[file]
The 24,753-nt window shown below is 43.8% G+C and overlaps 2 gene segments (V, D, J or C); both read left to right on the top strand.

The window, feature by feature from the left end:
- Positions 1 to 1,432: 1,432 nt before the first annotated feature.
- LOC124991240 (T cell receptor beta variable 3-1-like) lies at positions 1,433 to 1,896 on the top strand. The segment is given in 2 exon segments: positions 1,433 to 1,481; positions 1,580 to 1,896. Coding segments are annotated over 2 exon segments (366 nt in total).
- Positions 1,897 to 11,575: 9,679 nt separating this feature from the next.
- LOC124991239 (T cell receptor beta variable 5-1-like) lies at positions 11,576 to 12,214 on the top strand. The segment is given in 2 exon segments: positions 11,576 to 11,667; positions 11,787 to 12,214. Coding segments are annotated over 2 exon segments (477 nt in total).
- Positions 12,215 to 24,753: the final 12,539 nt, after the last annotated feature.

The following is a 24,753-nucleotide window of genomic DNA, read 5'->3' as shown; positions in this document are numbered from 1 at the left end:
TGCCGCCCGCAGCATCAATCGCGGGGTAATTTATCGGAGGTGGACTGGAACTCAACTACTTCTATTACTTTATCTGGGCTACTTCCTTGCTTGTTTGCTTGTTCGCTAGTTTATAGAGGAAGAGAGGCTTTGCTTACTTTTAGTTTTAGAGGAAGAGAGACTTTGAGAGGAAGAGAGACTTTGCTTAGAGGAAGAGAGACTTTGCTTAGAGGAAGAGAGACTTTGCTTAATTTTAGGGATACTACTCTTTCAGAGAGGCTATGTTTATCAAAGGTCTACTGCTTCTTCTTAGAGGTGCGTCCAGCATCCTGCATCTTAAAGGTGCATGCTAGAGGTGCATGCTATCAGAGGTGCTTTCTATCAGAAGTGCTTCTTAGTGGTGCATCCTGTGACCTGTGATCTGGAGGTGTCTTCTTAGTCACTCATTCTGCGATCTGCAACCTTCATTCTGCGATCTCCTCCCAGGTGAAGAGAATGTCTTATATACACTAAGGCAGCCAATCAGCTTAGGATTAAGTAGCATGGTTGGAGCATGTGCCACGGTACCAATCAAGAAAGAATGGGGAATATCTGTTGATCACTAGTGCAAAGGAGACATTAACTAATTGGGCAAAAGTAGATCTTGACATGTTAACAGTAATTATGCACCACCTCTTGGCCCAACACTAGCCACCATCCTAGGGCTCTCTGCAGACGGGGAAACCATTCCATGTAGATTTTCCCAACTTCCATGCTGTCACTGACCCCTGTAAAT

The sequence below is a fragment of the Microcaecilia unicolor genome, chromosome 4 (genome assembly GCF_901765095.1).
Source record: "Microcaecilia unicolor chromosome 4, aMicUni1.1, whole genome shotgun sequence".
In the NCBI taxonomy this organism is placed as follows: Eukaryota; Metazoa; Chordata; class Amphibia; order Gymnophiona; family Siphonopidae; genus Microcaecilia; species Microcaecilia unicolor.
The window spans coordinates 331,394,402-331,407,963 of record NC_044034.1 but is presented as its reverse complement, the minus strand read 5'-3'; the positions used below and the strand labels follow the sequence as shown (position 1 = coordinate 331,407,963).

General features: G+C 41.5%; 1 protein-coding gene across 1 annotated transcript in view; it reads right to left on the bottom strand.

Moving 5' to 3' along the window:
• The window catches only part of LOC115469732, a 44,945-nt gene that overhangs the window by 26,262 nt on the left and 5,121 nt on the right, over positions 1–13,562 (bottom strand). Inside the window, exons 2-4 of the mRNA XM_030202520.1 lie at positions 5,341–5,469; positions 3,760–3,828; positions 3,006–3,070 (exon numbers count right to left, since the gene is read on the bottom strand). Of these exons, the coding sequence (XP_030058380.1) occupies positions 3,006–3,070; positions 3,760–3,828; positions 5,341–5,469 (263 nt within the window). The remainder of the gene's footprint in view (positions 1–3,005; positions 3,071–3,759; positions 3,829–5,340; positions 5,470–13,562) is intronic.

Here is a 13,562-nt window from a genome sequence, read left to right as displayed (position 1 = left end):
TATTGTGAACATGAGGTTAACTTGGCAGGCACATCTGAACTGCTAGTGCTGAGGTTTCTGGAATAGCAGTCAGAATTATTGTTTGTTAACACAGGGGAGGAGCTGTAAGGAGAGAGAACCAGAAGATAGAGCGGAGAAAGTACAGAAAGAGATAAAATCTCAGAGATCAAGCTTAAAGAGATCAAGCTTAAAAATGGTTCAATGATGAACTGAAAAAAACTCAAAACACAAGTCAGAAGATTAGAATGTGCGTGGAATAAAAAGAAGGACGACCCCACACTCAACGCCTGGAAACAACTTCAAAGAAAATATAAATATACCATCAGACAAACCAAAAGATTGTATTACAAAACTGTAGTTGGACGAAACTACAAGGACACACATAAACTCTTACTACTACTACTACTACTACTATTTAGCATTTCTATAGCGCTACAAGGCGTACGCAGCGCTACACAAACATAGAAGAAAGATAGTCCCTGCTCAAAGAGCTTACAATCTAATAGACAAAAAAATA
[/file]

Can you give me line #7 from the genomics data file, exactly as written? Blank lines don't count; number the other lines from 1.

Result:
- Positions 12,215 to 24,753: the final 12,539 nt, after the last annotated feature.